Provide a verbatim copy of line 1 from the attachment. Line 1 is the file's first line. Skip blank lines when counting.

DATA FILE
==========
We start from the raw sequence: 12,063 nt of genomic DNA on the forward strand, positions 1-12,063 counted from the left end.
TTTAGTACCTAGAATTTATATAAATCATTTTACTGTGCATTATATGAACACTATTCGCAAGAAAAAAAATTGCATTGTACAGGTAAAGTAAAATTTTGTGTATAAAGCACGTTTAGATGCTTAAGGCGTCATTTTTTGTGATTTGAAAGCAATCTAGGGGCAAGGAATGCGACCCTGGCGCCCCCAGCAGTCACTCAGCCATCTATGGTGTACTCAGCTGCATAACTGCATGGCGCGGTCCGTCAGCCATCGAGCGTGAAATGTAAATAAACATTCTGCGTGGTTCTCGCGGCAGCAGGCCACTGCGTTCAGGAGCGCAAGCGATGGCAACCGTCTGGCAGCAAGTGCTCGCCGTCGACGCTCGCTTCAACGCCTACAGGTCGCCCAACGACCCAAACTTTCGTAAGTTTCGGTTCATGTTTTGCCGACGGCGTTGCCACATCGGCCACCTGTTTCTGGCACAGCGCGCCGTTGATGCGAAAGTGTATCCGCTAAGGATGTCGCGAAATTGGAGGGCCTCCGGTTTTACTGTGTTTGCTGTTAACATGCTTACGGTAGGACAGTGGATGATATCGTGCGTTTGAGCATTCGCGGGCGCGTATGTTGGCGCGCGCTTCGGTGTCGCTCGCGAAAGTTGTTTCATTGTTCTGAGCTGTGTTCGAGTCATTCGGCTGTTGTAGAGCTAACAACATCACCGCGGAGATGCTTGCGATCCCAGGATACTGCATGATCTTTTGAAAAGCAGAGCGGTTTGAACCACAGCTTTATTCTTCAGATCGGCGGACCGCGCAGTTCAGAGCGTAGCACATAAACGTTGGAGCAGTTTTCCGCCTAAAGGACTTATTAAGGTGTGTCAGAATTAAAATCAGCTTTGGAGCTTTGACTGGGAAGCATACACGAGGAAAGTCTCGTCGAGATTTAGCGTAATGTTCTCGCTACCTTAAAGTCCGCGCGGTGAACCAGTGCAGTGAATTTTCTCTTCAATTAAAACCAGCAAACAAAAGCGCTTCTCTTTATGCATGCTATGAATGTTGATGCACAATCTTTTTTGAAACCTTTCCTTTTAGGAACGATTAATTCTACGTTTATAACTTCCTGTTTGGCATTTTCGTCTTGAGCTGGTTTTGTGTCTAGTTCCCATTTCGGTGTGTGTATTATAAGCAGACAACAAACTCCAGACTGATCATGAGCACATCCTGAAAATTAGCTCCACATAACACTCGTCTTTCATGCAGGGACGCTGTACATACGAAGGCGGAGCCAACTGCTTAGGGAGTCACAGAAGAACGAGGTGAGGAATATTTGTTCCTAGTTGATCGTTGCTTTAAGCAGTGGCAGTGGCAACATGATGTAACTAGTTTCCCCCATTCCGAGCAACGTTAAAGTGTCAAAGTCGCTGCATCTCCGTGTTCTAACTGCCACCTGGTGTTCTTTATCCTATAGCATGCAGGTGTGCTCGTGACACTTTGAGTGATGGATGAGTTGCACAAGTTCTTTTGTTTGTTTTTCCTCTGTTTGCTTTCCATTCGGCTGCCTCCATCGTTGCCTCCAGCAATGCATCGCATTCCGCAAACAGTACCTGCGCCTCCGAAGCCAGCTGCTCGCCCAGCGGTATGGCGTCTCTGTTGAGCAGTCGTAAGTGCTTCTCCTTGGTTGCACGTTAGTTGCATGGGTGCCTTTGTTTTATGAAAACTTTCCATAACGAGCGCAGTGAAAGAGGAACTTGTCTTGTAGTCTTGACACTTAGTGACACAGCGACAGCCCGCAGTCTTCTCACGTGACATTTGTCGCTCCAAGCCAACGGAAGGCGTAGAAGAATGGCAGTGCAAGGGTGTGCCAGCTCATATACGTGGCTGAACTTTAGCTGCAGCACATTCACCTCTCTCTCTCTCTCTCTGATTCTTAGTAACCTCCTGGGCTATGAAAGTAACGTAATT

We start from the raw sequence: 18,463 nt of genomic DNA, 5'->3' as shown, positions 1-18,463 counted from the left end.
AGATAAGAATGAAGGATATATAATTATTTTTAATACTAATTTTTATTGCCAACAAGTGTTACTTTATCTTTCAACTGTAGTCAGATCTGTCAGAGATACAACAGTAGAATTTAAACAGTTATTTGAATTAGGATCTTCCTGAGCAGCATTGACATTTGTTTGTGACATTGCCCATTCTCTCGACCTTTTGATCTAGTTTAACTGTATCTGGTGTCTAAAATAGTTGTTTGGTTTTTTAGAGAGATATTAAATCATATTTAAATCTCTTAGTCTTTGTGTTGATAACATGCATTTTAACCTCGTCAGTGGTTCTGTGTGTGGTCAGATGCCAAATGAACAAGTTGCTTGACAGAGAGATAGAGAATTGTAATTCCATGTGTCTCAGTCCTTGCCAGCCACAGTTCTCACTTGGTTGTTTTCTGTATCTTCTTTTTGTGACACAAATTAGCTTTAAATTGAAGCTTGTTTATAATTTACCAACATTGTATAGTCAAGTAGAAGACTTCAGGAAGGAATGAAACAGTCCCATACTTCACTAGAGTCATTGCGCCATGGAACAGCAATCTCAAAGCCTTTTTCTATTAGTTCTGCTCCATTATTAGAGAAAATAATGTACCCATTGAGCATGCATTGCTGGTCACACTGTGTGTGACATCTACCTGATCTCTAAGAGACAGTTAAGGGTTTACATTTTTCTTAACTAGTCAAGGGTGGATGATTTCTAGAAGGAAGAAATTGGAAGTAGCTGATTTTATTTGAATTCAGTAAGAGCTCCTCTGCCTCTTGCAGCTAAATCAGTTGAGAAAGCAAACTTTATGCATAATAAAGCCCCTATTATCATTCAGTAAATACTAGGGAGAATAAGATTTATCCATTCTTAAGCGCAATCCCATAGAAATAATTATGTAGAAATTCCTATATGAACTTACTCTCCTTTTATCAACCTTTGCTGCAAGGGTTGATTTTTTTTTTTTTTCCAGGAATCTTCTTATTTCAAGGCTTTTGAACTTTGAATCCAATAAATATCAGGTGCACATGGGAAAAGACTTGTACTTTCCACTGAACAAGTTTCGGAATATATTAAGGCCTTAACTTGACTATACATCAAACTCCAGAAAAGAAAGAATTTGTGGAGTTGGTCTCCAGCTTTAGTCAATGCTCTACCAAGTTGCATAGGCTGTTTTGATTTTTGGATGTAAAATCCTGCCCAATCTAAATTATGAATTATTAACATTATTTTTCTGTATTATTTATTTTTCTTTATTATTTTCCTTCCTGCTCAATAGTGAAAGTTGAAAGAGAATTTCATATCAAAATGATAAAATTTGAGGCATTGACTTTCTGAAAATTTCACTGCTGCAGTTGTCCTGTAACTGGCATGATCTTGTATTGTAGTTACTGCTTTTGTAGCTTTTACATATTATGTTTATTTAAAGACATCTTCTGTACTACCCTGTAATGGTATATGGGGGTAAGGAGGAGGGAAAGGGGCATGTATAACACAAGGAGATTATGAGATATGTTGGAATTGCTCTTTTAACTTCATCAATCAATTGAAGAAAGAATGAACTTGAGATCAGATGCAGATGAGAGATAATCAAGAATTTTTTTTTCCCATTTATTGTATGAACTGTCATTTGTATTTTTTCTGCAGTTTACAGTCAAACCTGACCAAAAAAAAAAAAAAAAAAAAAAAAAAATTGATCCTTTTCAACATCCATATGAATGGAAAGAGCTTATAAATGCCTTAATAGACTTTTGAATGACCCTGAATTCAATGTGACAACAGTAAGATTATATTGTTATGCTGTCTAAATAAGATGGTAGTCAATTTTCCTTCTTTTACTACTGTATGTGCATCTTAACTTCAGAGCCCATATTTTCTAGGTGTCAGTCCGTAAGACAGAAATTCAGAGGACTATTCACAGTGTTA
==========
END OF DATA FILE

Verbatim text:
We start from the raw sequence: 12,063 nt of genomic DNA on the forward strand, positions 1-12,063 counted from the left end.